Michigan State Keeps Getting Bad Breaks, But Tom Izzo Has Plenty of Glue Guys

Kyle Koster

Tom Izzo and Michigan State have been more lamb than lion the last three Marches. A stunning loss to Middle Tennessee State in 2016, a second-round exit against a superior Kansas side in 2017, and a brick-laden dud against Syracuse last year have made the East Lansing air a bit more desperate than usual.

So much talent wasted. The Spartans saw National Player of the Year Denzel Valentine and lottery picks Miles Bridges and Jaren Jackson Jr. come through and fall far short of the high postseason standards. This a stark difference from the perceived DNA of the program: overcoming obstacles and reaching the Final Four through grit and determination as much as talent.

This season, though, has been a return to the vintage MSU years. A balanced and deep team getting contributions from all angles. Role players stepping up to complement the stars. Balanced, almost to a fault.

Candidly, I believe this has been the most fun Spartans unit to watch in a long, long time. And for all those fans who yearned for those perceived blue-collar glory days, it’s been a breath of fresh air.

But there can be way too much of a good thing. With Nick Ward fracturing his hand in a win against Ohio State yesterday, two of Izzo’s top three players are now sidelines. Josh Langford, who was averaging 15.0 points/game, is out for the year after undergoing foot surgery. Ward, who is averaging 15.1 points/game, is out indefinitely. There is some hope he can return this year, but time will tell.

Michigan State is tied atop the Big Ten with rival Michigan. They will play twice down the stretch, and those results will likely determine the conference winner. A tough road just got tougher. Those green-and-white enthusiasts with a special kink for difficulty are really feeling it in their pleasure centers this morning.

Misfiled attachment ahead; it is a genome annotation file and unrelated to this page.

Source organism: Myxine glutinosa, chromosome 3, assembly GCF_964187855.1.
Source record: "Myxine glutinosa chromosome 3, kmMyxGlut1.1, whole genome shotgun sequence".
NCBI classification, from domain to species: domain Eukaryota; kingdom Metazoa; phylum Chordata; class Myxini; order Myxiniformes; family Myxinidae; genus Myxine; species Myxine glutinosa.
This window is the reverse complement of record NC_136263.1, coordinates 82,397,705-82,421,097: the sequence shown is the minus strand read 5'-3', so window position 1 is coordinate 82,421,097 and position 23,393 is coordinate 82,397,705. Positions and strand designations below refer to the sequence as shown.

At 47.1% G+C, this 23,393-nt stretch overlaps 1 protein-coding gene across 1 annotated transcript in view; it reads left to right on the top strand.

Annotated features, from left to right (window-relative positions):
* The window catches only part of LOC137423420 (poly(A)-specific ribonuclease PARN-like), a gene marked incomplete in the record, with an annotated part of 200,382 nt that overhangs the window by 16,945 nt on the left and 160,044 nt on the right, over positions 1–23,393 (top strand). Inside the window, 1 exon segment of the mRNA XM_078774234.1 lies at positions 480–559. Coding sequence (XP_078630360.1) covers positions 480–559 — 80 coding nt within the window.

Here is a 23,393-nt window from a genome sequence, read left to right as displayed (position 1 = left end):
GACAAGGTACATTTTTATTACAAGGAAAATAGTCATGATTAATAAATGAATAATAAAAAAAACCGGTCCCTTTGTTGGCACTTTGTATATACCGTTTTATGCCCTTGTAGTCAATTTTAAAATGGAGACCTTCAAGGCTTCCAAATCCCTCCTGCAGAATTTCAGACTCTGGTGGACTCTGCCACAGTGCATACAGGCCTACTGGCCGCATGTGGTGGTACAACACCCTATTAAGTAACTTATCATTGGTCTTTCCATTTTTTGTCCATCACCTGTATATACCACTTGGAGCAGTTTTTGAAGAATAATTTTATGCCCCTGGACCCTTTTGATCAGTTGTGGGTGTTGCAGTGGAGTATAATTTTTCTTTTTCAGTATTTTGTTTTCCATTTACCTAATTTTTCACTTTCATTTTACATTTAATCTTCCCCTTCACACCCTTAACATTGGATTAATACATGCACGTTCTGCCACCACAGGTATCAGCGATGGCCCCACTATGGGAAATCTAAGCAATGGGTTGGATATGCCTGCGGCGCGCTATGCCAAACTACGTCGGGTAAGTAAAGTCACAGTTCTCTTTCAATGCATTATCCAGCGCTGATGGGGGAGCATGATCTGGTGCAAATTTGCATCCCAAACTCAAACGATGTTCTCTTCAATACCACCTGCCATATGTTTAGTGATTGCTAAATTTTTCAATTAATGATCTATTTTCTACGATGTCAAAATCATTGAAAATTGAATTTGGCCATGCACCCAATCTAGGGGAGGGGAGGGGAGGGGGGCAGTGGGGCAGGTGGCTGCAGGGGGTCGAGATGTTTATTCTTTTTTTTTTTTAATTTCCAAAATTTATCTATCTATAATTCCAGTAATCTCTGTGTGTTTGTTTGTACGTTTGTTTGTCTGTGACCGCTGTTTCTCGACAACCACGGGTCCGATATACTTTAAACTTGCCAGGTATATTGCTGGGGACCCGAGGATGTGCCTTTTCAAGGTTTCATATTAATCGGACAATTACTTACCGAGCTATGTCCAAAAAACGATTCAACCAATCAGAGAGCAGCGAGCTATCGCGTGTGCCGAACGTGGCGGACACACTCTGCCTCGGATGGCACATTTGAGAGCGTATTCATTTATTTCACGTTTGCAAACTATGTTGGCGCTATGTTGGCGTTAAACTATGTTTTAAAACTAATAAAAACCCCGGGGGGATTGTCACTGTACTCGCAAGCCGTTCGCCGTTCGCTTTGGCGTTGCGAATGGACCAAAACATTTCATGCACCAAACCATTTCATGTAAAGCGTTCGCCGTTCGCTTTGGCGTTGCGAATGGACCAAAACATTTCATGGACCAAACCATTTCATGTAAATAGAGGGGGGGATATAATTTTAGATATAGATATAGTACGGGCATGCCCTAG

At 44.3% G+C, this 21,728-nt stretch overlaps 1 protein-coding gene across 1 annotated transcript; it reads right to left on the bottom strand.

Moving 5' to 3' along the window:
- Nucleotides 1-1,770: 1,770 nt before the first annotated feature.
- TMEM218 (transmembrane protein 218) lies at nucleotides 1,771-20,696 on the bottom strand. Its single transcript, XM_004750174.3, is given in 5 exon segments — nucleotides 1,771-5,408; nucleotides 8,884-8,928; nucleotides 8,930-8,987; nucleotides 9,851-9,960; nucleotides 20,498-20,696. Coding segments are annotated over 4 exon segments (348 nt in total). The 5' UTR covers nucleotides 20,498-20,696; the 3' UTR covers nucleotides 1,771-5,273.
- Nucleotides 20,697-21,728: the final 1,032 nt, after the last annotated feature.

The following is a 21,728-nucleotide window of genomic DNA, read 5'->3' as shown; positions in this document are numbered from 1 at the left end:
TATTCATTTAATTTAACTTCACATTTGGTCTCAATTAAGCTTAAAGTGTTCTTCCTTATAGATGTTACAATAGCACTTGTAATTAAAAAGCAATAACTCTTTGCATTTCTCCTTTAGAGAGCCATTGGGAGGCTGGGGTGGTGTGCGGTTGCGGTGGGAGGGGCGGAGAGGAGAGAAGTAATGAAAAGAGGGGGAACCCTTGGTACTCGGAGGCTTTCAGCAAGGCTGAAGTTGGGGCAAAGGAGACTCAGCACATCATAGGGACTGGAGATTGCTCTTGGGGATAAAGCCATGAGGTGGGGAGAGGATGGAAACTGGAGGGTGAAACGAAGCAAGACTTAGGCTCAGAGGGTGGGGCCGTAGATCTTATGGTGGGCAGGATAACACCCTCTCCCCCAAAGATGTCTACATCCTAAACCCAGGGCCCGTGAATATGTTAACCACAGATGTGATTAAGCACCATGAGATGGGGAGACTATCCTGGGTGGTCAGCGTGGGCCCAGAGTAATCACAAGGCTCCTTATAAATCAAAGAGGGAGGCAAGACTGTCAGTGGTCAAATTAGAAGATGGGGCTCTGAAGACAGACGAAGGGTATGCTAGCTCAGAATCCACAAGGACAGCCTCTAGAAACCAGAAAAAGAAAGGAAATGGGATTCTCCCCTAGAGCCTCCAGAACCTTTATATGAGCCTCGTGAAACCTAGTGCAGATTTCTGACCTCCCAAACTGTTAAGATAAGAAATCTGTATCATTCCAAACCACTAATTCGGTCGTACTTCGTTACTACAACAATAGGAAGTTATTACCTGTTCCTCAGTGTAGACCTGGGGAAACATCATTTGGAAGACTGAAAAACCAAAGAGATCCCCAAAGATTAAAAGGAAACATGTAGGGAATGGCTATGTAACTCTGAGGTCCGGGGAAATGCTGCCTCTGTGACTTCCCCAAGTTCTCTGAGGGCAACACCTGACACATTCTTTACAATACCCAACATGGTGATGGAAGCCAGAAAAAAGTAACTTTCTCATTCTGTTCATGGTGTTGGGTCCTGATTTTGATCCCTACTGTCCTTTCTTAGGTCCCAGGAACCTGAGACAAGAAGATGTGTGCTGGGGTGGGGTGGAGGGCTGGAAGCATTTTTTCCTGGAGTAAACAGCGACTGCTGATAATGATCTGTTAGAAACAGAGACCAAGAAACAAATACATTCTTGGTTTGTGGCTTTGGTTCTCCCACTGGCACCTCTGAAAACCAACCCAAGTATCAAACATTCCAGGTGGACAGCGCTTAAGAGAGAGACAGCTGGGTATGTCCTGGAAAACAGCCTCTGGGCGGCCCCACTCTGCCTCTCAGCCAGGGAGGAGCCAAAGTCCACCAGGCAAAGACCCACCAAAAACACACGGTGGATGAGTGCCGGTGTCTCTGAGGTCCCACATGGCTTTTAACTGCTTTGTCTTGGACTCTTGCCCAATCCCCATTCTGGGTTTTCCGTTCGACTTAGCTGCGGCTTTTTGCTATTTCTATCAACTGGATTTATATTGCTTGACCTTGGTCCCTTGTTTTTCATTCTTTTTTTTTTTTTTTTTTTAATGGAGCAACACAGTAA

All hope is not lost, though. Point guard Cassius Winston takes a backseat to no one in the country. And his supporting cast, though slightly misshapen and rough, is capable of competing for all titles, including the national.

The burden carried by senior guard and defensive wizard Matt McQuaid will get bigger. Sophomore big man Xavier Tillman will get more minutes and need to score. So too will little-used freshman Thomas Kithier, who is raw but has a high motor.

No one personifies what this season is about nor will determine its ultimate success more than Kenny Goins. The 6-7 forward is already one of the most productive former walk-ons in college basketball history. He has a chance to sit alongside Jeff Hornacek, Scottie Pippen, and Cameron Mills in the top tier of walk-on success by leading MSU to tournament success.

Goins averaged 2.1 points/game last year. This year he’s scoring 7.3 per, leads the team with 8.9 rebounds/game, and is dishing out 2.3 assists. He tied the school record for blocks in a game with eight against Indiana, where he showcased his versatility, scoring 12 points, getting eight boards, and collecting six assists. He’d attempted all of 15 threes coming into the year. This season he’s made 27.

Hanging all hope on Goins is not where any Spartan thought they’d be at this point of the season. But here they are. Keep winning and a No. 1 seed is possible. And if it means crunch time brings an outlandish Foster Loyer-Kyle Ahrens-Kenny Goins-Matt McQuaid-Thomas Kithier rotation to the court, so be it. It worked, somehow and some way, against Ohio State Sunday.

Michigan State has suffered some bad breaks. This is great news for a certain segment of the fanbase, who prefer things to to be broken. Izzo has plenty of glue to go around. This project is taking a far different shape than the easier ones of recent seasons and, considering how those have ended, it may be a good thing.